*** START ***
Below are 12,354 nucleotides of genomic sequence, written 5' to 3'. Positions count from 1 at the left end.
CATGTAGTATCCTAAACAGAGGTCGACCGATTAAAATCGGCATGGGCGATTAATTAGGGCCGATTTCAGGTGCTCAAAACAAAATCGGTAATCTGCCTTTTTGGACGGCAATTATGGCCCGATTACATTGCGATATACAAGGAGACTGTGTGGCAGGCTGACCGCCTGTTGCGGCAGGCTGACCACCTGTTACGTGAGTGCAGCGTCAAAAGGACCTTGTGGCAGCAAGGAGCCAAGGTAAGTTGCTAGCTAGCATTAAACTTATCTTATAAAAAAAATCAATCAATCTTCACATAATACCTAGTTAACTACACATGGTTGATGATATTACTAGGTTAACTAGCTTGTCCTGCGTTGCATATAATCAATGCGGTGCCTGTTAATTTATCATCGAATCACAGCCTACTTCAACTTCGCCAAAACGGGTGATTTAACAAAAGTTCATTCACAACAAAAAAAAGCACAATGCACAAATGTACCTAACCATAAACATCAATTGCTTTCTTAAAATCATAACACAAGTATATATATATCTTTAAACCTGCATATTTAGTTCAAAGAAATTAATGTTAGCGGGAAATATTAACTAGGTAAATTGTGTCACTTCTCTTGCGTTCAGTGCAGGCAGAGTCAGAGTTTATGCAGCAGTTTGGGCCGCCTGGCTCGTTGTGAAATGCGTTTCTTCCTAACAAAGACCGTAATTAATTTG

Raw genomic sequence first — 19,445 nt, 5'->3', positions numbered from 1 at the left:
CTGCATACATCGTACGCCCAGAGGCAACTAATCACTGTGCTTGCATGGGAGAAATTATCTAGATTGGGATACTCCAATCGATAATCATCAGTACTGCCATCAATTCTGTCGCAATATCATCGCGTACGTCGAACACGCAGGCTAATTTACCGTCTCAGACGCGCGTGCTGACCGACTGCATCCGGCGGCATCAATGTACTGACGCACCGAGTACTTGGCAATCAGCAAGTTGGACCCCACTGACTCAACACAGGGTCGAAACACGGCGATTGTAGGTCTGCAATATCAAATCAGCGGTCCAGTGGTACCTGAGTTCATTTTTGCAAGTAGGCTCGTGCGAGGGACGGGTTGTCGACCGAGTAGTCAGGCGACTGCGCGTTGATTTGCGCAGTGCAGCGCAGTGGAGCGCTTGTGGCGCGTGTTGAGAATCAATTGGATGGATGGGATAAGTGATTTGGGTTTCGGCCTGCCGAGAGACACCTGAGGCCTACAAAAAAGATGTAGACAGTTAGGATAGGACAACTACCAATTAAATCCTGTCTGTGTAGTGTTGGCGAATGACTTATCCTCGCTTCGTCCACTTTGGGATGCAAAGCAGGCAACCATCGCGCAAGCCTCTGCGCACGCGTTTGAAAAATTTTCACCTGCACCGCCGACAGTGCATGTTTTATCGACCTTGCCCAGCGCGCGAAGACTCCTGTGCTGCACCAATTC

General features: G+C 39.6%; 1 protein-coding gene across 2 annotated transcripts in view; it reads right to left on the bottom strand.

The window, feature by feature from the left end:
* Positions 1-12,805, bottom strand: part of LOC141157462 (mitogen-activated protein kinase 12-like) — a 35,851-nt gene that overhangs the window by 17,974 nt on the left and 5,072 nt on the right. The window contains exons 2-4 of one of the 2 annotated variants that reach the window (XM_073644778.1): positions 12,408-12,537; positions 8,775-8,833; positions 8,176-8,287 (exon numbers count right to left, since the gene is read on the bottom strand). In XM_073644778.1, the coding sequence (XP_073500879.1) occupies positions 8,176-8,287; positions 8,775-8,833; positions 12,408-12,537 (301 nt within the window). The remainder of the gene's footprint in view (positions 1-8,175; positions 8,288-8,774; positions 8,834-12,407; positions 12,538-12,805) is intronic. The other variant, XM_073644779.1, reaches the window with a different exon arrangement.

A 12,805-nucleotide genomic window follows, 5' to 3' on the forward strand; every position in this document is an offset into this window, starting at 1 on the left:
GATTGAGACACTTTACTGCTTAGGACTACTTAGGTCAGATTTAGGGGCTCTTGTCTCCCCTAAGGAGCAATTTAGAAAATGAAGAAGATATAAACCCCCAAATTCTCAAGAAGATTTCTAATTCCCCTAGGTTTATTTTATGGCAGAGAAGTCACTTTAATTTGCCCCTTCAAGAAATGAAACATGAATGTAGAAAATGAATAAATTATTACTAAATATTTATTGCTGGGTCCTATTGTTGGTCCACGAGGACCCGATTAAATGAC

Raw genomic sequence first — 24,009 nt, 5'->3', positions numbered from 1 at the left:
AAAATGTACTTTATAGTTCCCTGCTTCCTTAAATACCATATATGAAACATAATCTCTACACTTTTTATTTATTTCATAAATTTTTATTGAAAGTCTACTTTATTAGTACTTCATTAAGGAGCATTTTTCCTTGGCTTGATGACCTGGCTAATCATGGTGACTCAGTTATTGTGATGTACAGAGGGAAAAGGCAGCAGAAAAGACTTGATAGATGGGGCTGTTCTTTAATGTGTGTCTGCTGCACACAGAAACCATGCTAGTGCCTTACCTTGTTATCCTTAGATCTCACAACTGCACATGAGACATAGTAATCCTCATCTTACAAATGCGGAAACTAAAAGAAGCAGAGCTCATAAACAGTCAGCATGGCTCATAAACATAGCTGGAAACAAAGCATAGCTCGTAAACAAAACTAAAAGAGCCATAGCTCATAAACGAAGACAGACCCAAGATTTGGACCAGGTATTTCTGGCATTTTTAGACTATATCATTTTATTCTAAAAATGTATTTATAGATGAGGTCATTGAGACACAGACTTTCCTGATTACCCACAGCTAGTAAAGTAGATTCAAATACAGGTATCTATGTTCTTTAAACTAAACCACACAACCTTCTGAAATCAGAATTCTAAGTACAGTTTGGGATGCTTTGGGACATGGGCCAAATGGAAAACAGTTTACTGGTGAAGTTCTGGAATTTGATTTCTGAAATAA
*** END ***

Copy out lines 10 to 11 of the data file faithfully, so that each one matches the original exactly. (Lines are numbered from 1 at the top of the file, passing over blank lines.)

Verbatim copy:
Raw genomic sequence first — 24,009 nt, 5'->3', positions numbered from 1 at the left:
AAAATGTACTTTATAGTTCCCTGCTTCCTTAAATACCATATATGAAACATAATCTCTACACTTTTTATTTATTTCATAAATTTTTATTGAAAGTCTACTTTATTAGTACTTCATTAAGGAGCATTTTTCCTTGGCTTGATGACCTGGCTAATCATGGTGACTCAGTTATTGTGATGTACAGAGGGAAAAGGCAGCAGAAAAGACTTGATAGATGGGGCTGTTCTTTAATGTGTGTCTGCTGCACACAGAAACCATGCTAGTGCCTTACCTTGTTATCCTTAGATCTCACAACTGCACATGAGACATAGTAATCCTCATCTTACAAATGCGGAAACTAAAAGAAGCAGAGCTCATAAACAGTCAGCATGGCTCATAAACATAGCTGGAAACAAAGCATAGCTCGTAAACAAAACTAAAAGAGCCATAGCTCATAAACGAAGACAGACCCAAGATTTGGACCAGGTATTTCTGGCATTTTTAGACTATATCATTTTATTCTAAAAATGTATTTATAGATGAGGTCATTGAGACACAGACTTTCCTGATTACCCACAGCTAGTAAAGTAGATTCAAATACAGGTATCTATGTTCTTTAAACTAAACCACACAACCTTCTGAAATCAGAATTCTAAGTACAGTTTGGGATGCTTTGGGACATGGGCCAAATGGAAAACAGTTTACTGGTGAAGTTCTGGAATTTGATTTCTGAAATAA